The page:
Title: The Witch of Painted Sorrows [The Daughters of La Lune #1]
Author: M.J. Rose
Genre: Historical Paranormal Fantasy
Publication Date: March 17, 2015
Possession. Power. Passion. New York Times bestselling novelist M. J. Rose creates her most provocative and magical spellbinder yet in this gothic novel set against the lavish spectacle of 1890s Belle Époque Paris.
Sandrine Salome flees New York for her grandmother’s Paris mansion to escape her dangerous husband, but what she finds there is even more menacing. The house, famous for its lavish art collection and elegant salons, is mysteriously closed up. Although her grandmother insists it’s dangerous for Sandrine to visit, she defies her and meets Julien Duplessi, a mesmerizing young architect. Together they explore the hidden night world of Paris, the forbidden occult underground and Sandrine’s deepest desires.
Among the bohemians and the demi-monde, Sandrine discovers her erotic nature as a lover and painter. Then darker influences threaten—her cold and cruel husband is tracking her down and something sinister is taking hold, changing Sandrine, altering her. She’s become possessed by La Lune: A witch, a legend, and a sixteenth-century courtesan, who opens up her life to a darkness that may become a gift or a curse.
This is Sandrine’s “wild night of the soul,” her odyssey in the magnificent city of Paris, of art, love, and witchery.
First thing’s first. I loved the cover for this book. It really caught my eye, and of course I was one to judge a book by its cover and requested it…
I didn’t love this book. It was a slow start that never really got going. When I thought something crazy was going to happen, something else would jump in from left field, take me for a spin and then drop me off back a description central. I love description – it helps build the setting, the characters, the mood and atmosphere of the novel – but this one wasn’t a captivating one. I didn’t want to wrap my world in this place and stay for a while. There was a lot of disconnect between myself and the characters and their world.
Sandrine and the other character switch personalities a lot. Sometimes they want to be really nice, sometimes they’re cruel, sometimes their irritating beyond reason, and yet none of these personalities reconcile with one another, and I couldn’t be with the characters, I could only just observe from a distance.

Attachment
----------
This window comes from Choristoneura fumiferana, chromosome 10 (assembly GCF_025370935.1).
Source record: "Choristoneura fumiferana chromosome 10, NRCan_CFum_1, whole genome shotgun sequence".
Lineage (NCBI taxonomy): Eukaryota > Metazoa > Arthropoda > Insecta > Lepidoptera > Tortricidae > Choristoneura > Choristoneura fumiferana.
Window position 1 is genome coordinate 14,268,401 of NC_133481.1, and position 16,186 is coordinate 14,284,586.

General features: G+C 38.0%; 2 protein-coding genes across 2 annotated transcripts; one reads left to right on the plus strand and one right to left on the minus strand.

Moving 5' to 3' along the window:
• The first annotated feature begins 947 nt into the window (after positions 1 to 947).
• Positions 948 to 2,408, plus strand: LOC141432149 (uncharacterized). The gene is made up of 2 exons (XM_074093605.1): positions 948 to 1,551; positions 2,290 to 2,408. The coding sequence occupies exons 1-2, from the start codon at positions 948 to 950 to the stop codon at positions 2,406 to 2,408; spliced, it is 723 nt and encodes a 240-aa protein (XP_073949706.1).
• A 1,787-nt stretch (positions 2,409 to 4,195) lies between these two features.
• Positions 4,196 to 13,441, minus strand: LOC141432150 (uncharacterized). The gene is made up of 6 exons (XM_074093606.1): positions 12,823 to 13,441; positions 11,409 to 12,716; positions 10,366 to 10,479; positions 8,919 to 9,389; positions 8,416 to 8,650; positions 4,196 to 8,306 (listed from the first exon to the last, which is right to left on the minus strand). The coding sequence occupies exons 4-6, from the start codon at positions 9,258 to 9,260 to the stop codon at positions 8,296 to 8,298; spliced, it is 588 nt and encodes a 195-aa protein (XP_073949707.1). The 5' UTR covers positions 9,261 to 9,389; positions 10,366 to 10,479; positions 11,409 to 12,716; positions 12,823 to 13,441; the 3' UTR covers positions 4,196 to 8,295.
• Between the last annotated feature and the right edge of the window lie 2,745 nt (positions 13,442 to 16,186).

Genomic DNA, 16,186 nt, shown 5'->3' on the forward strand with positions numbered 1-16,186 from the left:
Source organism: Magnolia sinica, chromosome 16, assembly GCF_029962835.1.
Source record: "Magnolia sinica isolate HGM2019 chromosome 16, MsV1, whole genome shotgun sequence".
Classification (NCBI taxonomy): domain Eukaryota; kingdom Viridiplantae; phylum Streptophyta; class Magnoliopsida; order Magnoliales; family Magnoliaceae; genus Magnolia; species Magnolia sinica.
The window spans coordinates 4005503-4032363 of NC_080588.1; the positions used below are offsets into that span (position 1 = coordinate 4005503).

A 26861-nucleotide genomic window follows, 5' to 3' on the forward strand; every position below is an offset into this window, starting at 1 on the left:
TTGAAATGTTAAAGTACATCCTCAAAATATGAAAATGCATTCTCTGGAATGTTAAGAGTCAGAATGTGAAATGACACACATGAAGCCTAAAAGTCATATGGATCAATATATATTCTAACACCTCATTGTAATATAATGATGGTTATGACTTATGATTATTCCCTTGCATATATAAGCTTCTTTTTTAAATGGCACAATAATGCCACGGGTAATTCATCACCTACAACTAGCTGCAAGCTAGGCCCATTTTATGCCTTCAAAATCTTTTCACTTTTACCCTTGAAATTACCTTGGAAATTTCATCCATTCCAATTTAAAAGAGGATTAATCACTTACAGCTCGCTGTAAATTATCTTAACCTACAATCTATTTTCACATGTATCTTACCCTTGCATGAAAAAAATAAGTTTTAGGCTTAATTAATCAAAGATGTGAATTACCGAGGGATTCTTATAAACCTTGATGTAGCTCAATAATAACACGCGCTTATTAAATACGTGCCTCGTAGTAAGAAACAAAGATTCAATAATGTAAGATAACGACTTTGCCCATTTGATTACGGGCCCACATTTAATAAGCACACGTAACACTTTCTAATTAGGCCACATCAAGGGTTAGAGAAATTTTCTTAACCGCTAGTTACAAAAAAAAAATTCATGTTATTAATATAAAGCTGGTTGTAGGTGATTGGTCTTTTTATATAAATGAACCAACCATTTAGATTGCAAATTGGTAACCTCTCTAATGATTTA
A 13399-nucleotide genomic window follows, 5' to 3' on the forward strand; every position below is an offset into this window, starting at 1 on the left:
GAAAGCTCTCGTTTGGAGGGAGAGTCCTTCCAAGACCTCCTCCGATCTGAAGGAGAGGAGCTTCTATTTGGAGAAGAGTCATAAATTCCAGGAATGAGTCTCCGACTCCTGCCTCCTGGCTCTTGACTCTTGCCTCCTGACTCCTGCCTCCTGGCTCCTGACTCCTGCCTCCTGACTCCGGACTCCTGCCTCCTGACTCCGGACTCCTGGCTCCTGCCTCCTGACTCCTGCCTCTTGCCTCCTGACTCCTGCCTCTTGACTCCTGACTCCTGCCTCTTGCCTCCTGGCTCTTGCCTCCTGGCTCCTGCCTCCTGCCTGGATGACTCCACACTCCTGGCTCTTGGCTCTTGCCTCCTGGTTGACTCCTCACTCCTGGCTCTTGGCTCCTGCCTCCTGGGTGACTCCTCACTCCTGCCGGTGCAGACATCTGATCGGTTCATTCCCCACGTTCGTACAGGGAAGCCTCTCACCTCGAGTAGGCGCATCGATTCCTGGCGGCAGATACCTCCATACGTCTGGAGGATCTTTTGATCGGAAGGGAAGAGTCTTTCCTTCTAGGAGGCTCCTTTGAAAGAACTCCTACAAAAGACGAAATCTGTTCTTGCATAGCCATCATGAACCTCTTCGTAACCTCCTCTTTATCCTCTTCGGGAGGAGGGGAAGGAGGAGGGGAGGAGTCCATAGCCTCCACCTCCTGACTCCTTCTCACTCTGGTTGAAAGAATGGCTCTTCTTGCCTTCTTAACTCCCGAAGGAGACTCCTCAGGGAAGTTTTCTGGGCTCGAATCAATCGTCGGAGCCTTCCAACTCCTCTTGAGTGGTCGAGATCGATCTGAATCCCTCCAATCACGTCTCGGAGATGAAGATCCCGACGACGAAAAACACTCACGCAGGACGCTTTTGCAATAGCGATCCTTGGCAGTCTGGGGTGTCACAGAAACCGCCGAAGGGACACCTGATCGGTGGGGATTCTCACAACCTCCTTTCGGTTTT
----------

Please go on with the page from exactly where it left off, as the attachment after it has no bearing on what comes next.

That being said, the world building was well done, overall, but even then, there was nothing that really stood out to be as historic? Aside from the sexism in the city of Paris (only boys allowed to do all the fun stuff), I didn’t really see anything that screamed 1890s. It was more of just a fancy Paris. Maybe it’s ’cause I’ve never been to Paris? I don’t know.
On the other hand, I loved the description of the art. That was something that captured me. Not necessarily PG, but the way she painted and the way the whole process was described, there was something hauntingly beautiful about it. That was also the only time I really cared about what was going through her head throughout the novel. That part of the world was the only part that really resounded with me because I could feel her passion and see the art that was around her.
I think my least favourite part of the book was the questioning-to-create-drama part. How did that happen? What’s happening? Who is this person? Did I do that? On and on it went. Every few chapters would end with some rhetorical questions that I already knew the answer to and it’s just like girl, if you don’t get what’s happening you need to WAKE UP. I get that she might be irrational because of the whole possession thing, but really, how oblivious do you have to be to not see what’s going on. And I hated that she kept switching back in forth – oh, I don’t want her in me – actually I do – actually I think I’m better with her – wait no, she’s bad -but she makes me better. It was like watching someone chase their tail – interesting at first, silly and tiring later on.
Overall, the concept was interesting, and while it wasn’t a very time-specific setting, I could imagine Sandrine’s world well. That being said, the characterization and descriptions held up the plot, and the lack of a huge climax was disappointing.
World Building: 4/5
GoodReads Rating: 3.54/5
eARC obtained via Atria Books via NetGalley in exchange for an honest review.